You have probably heard the news about the Central Bank of Nigeria (CBN) imposing a ban on financial services for cryptocurrency exchange operators, as well as the incongruent excuses for its action. You may have also heard of several connected controversies, like how it’s linked to the #endSARS protests, aid for which was partly funded in bitcoin.
What you probably don’t know, though, is how this is related to the economic shock from the COVID-19 pandemic, the huge arbitrage gap in the naira (NGN) prices across the Nigerian currency market, the decline in Nigeria’s inflow remittances and the emotional tension of individuals whose funds are sadly trapped in all of this.
Over the course of this piece, we will be looking at the economic state of Nigeria prior to the cryptocurrency exchange ban and how it has influenced rapid cryptocurrency adoption, the involvement of the Nigerian senate and what will most likely ensue next.
Nigeria Crypto Exchanges In Light Of The Ban
According to Statista, Nigeria was ranked as the third-highest trader of bitcoin by volume on online exchanges in 2020, which obviously speaks of huge daily-volume transfers from local banks to exchanges and vice versa. Unfortunately, the ban — which came as a sudden reminder of what the CBN has said was a prohibition instituted in 2017 — has affected countless individuals and businesses who rely on cryptocurrency, as well as exchanges with established Nigerian bank accounts.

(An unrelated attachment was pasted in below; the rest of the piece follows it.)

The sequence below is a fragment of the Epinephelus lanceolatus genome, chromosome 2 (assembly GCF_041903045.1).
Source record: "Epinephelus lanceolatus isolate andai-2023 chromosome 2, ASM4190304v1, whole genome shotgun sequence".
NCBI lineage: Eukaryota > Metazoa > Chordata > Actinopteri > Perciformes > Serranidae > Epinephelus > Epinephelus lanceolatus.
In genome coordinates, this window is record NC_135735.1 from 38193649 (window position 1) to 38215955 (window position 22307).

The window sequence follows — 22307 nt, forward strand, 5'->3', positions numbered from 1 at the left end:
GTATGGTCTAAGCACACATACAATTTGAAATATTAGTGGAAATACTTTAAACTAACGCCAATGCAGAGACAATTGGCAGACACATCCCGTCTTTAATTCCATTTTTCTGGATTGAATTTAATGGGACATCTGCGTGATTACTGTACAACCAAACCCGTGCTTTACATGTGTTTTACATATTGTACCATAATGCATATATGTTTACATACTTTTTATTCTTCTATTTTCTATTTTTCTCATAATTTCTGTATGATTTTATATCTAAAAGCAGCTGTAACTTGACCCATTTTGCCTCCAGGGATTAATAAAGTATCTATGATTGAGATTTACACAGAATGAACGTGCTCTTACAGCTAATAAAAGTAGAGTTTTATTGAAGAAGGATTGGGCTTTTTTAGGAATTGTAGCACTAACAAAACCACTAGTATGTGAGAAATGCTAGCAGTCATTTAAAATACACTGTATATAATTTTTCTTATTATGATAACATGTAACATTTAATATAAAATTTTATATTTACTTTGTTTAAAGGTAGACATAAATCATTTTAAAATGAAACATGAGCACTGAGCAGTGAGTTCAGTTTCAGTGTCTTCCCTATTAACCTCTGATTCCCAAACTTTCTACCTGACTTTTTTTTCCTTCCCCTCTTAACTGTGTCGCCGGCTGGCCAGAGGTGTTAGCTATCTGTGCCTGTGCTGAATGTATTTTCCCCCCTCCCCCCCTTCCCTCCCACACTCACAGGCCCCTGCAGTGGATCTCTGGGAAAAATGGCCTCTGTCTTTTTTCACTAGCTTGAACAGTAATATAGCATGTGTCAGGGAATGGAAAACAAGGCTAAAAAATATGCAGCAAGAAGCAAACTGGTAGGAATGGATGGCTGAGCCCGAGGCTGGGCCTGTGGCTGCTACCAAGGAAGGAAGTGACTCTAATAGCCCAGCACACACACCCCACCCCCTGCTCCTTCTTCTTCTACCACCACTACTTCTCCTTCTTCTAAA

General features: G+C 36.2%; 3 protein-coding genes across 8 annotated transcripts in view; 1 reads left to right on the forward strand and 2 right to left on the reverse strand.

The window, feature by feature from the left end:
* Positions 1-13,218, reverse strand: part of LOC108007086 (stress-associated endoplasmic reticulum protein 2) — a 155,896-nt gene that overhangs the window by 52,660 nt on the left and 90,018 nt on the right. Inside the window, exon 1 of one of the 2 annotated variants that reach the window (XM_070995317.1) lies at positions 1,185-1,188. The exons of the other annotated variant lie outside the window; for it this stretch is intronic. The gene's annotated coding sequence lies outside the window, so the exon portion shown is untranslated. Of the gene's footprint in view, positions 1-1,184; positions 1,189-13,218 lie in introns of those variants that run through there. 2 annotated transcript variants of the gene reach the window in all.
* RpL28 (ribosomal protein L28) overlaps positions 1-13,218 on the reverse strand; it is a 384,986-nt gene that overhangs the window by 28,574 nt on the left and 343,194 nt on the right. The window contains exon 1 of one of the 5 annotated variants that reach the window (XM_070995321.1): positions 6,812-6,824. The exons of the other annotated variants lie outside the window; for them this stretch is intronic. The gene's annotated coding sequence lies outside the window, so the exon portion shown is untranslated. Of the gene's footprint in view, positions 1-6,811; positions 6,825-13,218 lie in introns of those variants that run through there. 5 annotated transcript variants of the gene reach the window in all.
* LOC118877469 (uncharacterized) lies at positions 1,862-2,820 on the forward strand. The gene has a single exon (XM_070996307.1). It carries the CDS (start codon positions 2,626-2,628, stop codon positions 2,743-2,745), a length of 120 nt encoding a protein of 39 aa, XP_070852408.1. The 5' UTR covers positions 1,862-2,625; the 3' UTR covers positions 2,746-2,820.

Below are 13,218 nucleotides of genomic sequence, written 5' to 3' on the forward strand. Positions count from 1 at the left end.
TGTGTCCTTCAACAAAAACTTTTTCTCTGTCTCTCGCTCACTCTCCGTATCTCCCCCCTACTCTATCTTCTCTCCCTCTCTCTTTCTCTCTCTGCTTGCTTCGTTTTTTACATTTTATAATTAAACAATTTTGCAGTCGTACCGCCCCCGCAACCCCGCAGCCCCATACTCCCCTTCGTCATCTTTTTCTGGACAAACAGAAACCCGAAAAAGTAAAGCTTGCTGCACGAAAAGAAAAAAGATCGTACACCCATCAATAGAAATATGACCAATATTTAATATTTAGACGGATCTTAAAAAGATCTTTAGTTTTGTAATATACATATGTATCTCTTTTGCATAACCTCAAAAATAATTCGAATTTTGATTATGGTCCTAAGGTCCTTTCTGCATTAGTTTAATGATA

Unlike the Indian cryptocurrency ban, which came with a week’s notice, the reminder of the Nigerian cryptocurrency restriction was circulated like a sudden knockout punch to exchange operators. Exchanges were hurt and their customers were, too. My close friends and acquaintances were all affected.
Personally, I find that it reinforced the fact that the only true financial control you can really have is the type that you get from an uncompromised private key. You may have some control with a custodial…